We were visiting the new grandson this past week. As that involves airplane travel, it is a good time to take some of the books from the stacks around this old house to read on the long segments and while waiting at gates. One book that I took this time was written by Agatha Christy under her pen name, Mary Westmacott: “Giants’ Bread.” This was a cross between Jane Austen and an Agatha Christy mystery and I would have been hard pressed to know it was Agatha Christy if her name hadn’t been on the cover.

About three times in the story, she has a character quote Jesus and his parable of the Rich Fool found in Luke 12:13-21: Thou fool, this night thy soul shall be required of thee. The third time it is quoted, the character then says something like, “You had better make sure you have to a soul to give an accounting for!” Like the other character to whom this invective was directed, I was struck by the idea that when we die and give an account of our life, we had better have something to say and show.

What does it mean to have a soul? The Webster dictionary defines soul this way:

1 :  the immaterial essence, animating principle, or actuating cause of an individual life

2 :  the spiritual principle embodied in human beings, all rational and spiritual beings, or the universe

3 :  a person’s total self

4a :  an active or essential part b :  a moving spirit :  leader

5a :  the moral and emotional nature of human beings  b :  the quality that arouses emotion and sentiment  c :  spiritual or moral force :  fervor

6 : person<not a soul in sight>

7 :  personification <she is the soul of integrity>

8 :  a strong positive feeling (as of intense sensitivity and emotional fervor) conveyed especially by black American performers

That is a very multi-dimensional definition for a word that gets tossed around fairly casually, don’t you think? I came away reminded again that if I allow myself to be drained by situations and fantasies, negativity and mindlessness, I may lose an essential animating principle or even my total self and then what would I have to show at the Day of Reckoning? “And the wind shall say: ‘Here were decent Godless people: Their only monument the asphalt road and a thousand lost golf balls.” (T.S. Eliot)

So how does one prosper a soul? Here in January, the popular magazines are still telling us how to prosper our bodies through weight loss, diets, and exercise. Few tell us how to create a healthy soul, though, some talk about simplifying life and reducing stress.

Here are a few ideas of mine, based on the definitions above:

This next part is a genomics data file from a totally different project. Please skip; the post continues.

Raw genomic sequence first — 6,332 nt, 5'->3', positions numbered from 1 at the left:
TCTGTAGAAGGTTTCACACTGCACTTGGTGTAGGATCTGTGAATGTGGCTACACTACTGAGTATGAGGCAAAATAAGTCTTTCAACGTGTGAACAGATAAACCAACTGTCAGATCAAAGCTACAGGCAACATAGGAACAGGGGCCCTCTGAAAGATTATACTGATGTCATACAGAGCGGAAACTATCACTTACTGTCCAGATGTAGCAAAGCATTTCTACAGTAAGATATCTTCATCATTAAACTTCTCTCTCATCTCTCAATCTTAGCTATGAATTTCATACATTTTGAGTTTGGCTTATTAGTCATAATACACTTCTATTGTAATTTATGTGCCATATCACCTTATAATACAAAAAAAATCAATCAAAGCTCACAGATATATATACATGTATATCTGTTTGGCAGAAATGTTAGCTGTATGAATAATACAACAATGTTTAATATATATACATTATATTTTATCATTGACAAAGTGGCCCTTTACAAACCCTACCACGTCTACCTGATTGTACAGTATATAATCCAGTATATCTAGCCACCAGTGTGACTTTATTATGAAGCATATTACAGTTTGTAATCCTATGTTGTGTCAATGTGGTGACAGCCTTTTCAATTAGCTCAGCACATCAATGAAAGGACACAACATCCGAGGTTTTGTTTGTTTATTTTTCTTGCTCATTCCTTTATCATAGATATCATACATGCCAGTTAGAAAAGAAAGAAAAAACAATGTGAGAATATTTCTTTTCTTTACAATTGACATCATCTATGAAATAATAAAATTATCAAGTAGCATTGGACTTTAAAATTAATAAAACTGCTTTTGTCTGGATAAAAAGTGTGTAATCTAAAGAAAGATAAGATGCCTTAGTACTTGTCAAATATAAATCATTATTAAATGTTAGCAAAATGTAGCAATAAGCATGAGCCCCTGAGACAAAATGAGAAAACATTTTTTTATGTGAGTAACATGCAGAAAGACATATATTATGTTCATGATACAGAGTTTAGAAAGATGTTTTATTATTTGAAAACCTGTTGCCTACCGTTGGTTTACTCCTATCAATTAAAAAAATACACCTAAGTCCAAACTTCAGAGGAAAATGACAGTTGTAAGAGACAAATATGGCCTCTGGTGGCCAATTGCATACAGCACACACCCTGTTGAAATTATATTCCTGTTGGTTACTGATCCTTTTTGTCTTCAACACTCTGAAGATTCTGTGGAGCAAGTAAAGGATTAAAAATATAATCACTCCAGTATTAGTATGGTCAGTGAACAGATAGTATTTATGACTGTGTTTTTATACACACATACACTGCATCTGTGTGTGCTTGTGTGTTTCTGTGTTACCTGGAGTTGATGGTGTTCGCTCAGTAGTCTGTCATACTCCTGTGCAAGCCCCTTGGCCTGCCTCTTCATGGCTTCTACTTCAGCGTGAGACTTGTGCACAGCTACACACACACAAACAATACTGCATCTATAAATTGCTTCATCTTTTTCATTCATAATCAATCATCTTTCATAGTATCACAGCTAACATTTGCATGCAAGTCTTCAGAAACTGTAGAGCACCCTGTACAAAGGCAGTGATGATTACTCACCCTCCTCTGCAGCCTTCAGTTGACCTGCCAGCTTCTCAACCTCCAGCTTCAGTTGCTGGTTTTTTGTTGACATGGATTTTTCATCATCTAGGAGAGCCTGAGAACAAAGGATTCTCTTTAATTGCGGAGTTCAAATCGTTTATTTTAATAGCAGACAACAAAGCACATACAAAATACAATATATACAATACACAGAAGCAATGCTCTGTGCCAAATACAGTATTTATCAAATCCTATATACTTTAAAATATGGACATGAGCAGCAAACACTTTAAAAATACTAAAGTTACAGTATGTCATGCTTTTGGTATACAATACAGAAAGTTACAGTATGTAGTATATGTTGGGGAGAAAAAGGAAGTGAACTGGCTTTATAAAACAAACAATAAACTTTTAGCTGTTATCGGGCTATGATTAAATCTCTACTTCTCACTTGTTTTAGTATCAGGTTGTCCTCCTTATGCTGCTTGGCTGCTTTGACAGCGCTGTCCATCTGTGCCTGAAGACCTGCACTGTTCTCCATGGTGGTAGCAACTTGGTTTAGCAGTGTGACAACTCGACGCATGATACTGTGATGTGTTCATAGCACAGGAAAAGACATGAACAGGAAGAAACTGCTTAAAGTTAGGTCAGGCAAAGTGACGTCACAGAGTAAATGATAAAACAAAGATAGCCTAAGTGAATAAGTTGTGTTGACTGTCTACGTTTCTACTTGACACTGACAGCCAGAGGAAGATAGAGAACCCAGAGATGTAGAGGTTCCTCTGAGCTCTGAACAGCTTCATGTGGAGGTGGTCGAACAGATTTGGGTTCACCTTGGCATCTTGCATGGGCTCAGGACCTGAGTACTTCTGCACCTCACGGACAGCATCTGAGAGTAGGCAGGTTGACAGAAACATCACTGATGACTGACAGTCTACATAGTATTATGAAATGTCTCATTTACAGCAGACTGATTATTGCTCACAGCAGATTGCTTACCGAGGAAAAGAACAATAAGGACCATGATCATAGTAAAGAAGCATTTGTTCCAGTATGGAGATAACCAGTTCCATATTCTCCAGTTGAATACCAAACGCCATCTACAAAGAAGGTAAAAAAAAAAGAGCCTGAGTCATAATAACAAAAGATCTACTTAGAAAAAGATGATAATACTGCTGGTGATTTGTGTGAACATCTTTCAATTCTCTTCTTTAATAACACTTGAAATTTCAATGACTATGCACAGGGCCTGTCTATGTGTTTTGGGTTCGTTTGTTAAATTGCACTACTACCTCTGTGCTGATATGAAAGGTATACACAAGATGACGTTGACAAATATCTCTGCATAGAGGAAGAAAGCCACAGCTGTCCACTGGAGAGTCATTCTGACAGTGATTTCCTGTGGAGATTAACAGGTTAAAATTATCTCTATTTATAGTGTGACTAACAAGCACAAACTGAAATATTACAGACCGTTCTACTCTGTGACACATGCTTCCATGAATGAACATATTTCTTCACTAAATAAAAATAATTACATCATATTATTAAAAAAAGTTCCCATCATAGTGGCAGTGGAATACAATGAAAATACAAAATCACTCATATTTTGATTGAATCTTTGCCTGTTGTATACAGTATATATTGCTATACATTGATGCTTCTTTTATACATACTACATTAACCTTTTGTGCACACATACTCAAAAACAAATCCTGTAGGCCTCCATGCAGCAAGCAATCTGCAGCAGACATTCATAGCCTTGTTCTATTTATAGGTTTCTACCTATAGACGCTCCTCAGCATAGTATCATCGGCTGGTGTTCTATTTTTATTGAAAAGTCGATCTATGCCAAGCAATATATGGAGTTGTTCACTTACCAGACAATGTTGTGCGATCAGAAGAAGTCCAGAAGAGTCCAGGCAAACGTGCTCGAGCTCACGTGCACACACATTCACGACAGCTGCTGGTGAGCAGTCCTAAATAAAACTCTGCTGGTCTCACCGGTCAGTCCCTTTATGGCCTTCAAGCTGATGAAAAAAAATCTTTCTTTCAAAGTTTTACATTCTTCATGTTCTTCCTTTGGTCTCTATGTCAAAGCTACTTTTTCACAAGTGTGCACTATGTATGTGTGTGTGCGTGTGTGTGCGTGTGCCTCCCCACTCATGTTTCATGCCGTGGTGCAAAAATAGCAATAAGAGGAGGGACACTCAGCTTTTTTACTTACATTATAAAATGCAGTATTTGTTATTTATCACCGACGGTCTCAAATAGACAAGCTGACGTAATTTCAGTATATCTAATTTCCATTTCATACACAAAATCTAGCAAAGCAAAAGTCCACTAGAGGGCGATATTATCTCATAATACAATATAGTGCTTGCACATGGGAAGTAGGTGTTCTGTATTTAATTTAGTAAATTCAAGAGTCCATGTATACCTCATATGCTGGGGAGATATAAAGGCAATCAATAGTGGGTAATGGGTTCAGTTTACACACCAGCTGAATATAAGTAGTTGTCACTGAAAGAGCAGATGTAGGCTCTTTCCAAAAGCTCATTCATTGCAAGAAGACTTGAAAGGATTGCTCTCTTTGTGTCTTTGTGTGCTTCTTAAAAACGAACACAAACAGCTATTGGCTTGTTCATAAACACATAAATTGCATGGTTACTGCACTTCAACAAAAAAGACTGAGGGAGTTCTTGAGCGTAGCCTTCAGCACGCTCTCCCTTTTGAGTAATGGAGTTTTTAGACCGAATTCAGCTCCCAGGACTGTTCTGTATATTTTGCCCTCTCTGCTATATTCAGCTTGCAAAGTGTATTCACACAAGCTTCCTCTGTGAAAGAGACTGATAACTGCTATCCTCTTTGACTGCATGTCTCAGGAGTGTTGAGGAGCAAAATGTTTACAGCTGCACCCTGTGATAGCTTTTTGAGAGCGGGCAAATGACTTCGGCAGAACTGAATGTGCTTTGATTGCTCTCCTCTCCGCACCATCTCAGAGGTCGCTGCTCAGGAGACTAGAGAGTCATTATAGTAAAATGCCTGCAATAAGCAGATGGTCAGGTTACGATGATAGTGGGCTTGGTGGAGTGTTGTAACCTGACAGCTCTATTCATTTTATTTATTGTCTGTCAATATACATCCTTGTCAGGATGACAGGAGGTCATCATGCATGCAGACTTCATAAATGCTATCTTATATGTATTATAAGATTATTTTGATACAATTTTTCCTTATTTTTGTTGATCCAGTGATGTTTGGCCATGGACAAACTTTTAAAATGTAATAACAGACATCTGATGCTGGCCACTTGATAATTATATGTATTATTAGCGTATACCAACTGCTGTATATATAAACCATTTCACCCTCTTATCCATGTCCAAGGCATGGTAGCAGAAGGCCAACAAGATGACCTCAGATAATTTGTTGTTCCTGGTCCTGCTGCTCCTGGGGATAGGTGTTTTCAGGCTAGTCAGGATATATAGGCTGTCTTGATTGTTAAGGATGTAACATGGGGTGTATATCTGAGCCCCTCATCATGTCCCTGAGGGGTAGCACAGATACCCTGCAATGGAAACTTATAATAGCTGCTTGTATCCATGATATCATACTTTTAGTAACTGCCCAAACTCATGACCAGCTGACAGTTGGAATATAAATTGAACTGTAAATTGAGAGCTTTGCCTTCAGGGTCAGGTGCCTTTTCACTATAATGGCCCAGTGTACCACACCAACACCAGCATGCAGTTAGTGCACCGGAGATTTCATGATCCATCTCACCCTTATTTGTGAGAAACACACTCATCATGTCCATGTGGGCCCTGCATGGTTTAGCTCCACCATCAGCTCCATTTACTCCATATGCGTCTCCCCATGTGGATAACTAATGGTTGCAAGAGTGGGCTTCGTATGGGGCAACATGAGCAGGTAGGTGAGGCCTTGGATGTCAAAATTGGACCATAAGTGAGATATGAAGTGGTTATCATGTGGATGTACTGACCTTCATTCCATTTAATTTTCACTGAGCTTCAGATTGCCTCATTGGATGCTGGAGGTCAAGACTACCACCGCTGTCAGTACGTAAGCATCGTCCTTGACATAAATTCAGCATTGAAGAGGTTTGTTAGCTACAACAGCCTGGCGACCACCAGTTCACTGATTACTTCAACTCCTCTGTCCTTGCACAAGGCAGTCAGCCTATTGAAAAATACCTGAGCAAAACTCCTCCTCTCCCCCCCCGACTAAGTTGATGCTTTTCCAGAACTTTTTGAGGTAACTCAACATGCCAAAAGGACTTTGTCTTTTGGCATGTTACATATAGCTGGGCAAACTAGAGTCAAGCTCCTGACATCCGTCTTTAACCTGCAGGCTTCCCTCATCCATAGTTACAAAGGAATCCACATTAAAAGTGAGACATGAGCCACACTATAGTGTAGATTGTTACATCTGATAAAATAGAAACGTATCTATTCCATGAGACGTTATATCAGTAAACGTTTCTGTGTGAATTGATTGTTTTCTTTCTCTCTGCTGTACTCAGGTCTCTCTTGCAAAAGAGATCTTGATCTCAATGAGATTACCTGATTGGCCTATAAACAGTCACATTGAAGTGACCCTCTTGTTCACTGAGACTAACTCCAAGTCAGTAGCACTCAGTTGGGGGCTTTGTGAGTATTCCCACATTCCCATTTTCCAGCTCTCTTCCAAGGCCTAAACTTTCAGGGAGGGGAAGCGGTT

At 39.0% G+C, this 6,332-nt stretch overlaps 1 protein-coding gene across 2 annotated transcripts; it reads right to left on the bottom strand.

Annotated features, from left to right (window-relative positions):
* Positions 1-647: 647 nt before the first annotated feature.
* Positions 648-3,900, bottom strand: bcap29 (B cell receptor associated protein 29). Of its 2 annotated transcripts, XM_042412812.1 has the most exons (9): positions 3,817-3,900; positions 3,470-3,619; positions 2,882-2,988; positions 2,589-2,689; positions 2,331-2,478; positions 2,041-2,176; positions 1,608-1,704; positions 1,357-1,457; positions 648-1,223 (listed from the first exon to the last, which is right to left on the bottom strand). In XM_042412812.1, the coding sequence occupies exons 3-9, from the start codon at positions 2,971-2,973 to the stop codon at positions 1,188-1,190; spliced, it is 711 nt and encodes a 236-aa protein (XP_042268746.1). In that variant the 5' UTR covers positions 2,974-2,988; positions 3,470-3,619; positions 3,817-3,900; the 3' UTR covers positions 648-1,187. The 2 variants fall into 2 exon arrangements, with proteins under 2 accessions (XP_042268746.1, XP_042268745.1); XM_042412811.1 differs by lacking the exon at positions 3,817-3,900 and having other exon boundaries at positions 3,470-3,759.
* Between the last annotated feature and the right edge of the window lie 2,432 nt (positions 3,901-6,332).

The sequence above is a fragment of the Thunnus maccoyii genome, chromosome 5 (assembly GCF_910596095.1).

1. Discover what is your essence and the cause of your life. For me, that would be a child of God created for a unique purpose on earth but everyone has to answer that question for themselves.
  2. Connect deeply with the spiritual principle of your life. Can you articulate clearly your spiritual life and practices?
  3. Examine yourself on a regular basis. Nightly, even. Ask yourself hard questions about your behavior, speech, thoughts, goals, attitudes.
  4. How might you tackle the “rough edges” of your personality in specific and measurable ways? Do you get defensive with criticism or do you try to learn from it?
  5. How moral are you? Do you believe in absolutes or is everything relative?
  6. Do you experience strong positive feelings on a regular basis? If not, why not? Where can you connect more with what brings you joy?

If we were to be boiled down, besides some basic minerals and water, the essence of ourselves would be found in our souls. Let us not be caught off-guard as the rich fool was; let us live well and wisely because we never know when we will have to give an Answer for ourselves!Image result for free photo soul care

 

Early each morning at this old house, I follow the historic lectionary readings in my daily Bible reading time. The Lectionary is the series of readings from Scripture appointed centuries ago for each day of the year in a one to three year cycle. Often the Old Testament and Gospel parallel each other and the New Testament reading provides its own thread of “how does one then live as a Christ-follower.” Wikipedia gives more background and clarification on this practice of dividing Scripture up each day:

The Talmud claims that the practice of reading appointed Scriptures on given days or occasions dates back to the time of Moses and began with the annual religious festivals of Passover, Pentecost, and the Feast of Tabernacles…The Mishnah portion of the Talmud, probably finished in the early 3rd century CE, contains a list of Torah readings for various occasions…The early Christians adopted the Jewish custom of reading extracts from the Old Testament on the Sabbath. They soon added extracts from the writings of the Apostles and Evangelists. ..Typically, a lectionary will go through the scriptures in a logical pattern, and also include selections which were chosen by the religious community for their appropriateness to particular occasions…The existence of both one-year and three-year cycles occurs in both Christianity and Judaism.

Within Christianity, the use of pre-assigned, scheduled readings from the scriptures can be traced back to the early Church, and seems to have been inherited from Judaism. The earliest documentary record of a special book of readings is [from] Bishop Venerius of Marseilles, who died in 452, though there are 3rd-century references to liturgical readers as a special role in the clergy. Not all [branches] of the Christian Church used the same lectionary, and throughout history, many varying lectionaries have been used in different parts of the Christian world.

Every Saturday, I include with my Scripture readings two art and music resources that are also related to the lectionary readings Sunday or Feast Day. One resource is a three volume set of art and poetry called “Imaging the Word.” Today, in preparation for tomorrow’s Gospel reading, where John the Baptist identifies Jesus as the Lamb of God (John 1:29-42), I was invited to view details from the Jan van Eyck “Adoration of the Mystic Lamb,” the central panel of The Ghent Altarpiece. What a magnificent painting and one I was privileged to see live in Belgium years ago.Image result for free photo adoration of the mystic lamb

I was also invited to reflect on an excerpt from Denise Levertov’s poem, “Agnus Dei”:
God then,
encompassing all things, is
defenceless? Omnipotence
has been tossed away,
reduced to a wisp of damp wool?

And we
frightened, bored, wanting
only to sleep ‘til catastrophe
has raged, clashed, seethed and gone by without us,
wanting then
to awaken in quietude without remembrance of agony,

we who in shamefaced private hope
had looked to be plucked from fire and given
a bliss we deserved for having imagined it,

is it implied that we
must protect this perversely weak